Despite there being a sense of peace and love that feels tied to the free spirits of surf culture, an underlying entitlement of machoism and bigotry ran rampant for the majority of its inception, especially in the 1980’s when the sport went mainstream and women fought their way to any position of notice. Earning a tenth of the prize money of their male counterparts, often relegated to holding their professional contests during the lunch breaks of the mens’ division, and basically forced into bikini-wear in order to garner the most minute speck of attention, director Christopher Nelius’s Girls Can’t Surf uncovers the sexism and discrimination of the sport, whilst championing and humanising the women that fought inequality and homophobia against their fellow sportsmen and their sponsors.
“This is where the men are surfing…and this shitty, hell-hole, scum pit of the ocean is where the women have to surf” narrates former pro Californian surfer Jorja Smith over handy-came footage that relays the film’s sobering, important message with a sense of hilarity that the majority of the women interviewed all appear to be armed with. Ignored by the media and consistently marginalised for the duration of their careers, Smith, Jodie Cooper, Pam Burridge, Wendy Botha, and Frieda Zamba are some of the surfing legacies who lend their experience to the film that seeks to prove their achievements are no less heroic than that of the men of their industry who, even as lesser skilled surfers, earned more glory.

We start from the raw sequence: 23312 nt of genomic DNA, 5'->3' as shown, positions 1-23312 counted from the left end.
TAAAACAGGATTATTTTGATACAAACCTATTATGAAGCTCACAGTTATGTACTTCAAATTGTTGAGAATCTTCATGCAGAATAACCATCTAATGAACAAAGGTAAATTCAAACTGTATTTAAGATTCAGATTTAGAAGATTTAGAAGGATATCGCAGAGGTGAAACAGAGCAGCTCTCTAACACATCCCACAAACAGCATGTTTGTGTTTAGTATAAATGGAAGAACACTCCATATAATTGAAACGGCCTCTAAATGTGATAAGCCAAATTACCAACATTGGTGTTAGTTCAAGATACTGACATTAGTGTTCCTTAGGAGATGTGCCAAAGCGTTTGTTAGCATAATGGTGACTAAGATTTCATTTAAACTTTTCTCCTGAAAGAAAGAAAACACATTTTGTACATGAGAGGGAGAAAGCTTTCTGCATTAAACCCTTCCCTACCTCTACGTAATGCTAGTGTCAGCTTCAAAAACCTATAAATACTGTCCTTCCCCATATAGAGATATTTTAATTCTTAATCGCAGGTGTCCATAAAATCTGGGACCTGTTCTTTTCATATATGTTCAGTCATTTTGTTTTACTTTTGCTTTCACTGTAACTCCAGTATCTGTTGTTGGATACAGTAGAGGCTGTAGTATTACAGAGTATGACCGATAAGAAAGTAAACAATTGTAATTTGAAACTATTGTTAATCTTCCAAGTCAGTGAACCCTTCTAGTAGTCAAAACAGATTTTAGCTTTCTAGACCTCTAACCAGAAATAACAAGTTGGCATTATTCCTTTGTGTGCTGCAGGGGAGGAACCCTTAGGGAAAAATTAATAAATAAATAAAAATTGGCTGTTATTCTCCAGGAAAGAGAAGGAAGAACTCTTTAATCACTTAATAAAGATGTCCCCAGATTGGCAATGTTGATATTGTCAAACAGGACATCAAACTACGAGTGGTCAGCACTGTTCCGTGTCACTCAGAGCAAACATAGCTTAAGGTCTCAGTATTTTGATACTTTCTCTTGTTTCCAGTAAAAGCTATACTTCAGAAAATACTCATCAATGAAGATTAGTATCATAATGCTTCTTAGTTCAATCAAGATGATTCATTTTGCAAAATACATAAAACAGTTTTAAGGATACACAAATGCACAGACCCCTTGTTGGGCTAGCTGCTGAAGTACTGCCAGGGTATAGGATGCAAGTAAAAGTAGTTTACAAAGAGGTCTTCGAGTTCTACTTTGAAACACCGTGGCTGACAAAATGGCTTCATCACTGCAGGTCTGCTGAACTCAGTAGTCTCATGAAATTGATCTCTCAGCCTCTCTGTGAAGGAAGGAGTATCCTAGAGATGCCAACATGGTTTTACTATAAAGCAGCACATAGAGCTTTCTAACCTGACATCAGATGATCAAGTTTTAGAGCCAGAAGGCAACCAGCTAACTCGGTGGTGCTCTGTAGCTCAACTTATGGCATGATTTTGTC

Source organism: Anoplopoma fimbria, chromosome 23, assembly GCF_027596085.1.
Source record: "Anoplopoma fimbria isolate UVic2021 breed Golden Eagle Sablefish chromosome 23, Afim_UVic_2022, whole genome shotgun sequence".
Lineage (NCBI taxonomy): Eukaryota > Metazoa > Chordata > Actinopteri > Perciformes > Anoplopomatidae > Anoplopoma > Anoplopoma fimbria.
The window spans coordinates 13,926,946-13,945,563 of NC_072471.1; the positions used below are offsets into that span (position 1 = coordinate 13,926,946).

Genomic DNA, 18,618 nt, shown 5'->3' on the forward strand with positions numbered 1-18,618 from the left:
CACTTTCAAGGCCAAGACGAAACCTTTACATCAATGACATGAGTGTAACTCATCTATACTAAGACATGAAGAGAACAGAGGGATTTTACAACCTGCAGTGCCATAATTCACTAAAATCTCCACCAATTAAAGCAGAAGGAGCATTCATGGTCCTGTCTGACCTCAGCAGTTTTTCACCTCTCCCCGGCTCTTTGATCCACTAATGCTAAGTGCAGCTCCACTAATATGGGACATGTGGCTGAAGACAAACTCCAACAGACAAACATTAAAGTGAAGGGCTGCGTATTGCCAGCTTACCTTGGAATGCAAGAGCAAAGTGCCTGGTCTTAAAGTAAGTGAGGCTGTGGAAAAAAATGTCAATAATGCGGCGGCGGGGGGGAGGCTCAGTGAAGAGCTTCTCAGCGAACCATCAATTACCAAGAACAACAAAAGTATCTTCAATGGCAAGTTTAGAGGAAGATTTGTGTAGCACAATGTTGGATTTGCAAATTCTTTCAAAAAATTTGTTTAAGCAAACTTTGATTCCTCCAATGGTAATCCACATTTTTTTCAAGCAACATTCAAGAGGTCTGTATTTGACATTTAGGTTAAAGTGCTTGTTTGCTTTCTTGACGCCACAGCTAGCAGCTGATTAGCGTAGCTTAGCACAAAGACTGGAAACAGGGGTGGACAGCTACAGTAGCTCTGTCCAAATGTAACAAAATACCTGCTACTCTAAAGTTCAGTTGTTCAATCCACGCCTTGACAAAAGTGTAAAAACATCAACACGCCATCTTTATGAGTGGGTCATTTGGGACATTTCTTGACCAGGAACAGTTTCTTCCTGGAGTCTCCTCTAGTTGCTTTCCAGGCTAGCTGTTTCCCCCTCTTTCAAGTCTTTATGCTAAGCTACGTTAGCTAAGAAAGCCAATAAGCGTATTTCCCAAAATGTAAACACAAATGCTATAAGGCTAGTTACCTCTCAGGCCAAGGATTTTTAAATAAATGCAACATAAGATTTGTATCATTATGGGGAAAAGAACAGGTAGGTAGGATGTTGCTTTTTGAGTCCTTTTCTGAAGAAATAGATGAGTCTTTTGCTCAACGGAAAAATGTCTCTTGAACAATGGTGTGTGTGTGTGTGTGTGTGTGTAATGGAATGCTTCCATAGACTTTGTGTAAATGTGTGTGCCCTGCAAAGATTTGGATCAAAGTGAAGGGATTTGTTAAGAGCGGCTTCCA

The aforementioned sexism and discrimination they experienced are only some of the hot-topic points explored throughout Girls Can’t Surf, with a frankness adhered to when discussing the struggles of sexuality – Jodie Cooper and Pauline Menczer open up about how admitting to being gay would cost you sponsorship – and body dysmorphia, with Pam Burridge noting her Anorexia battles were very much triggered by the surfing industry’s expectations of how a female surfer should present herself. A film detailing sexism in the workplace (which is essentially what the surf is to these women) and the subject of pay inequality feels all-too relevant in today’s times, which sadly makes Girls Can’t Surf even more heartbreaking when you realise how long it ultimately took for the women’s division to earn the respect it so clearly deserved from the beginning.
Nelius has ultimately crafted the type of film that sets out a transformation in behaviour, especially from male viewers, with its intention to educate never coming off as overtly preachy. Sure, men don’t come off the greatest here – some of the comments from professional male surfers have aged terribly – but it’s also never shy of highlighting the competitive nature of the women within their division too. The rivalries rang true, but there was also a solidarity that bonded the women knowing as much as they were competing against each other individually, they were collectively fighting a system that seemed so intent on keeping them down.
Girls Can’t Surf is screening in Australian theatres from March 11th, 2021.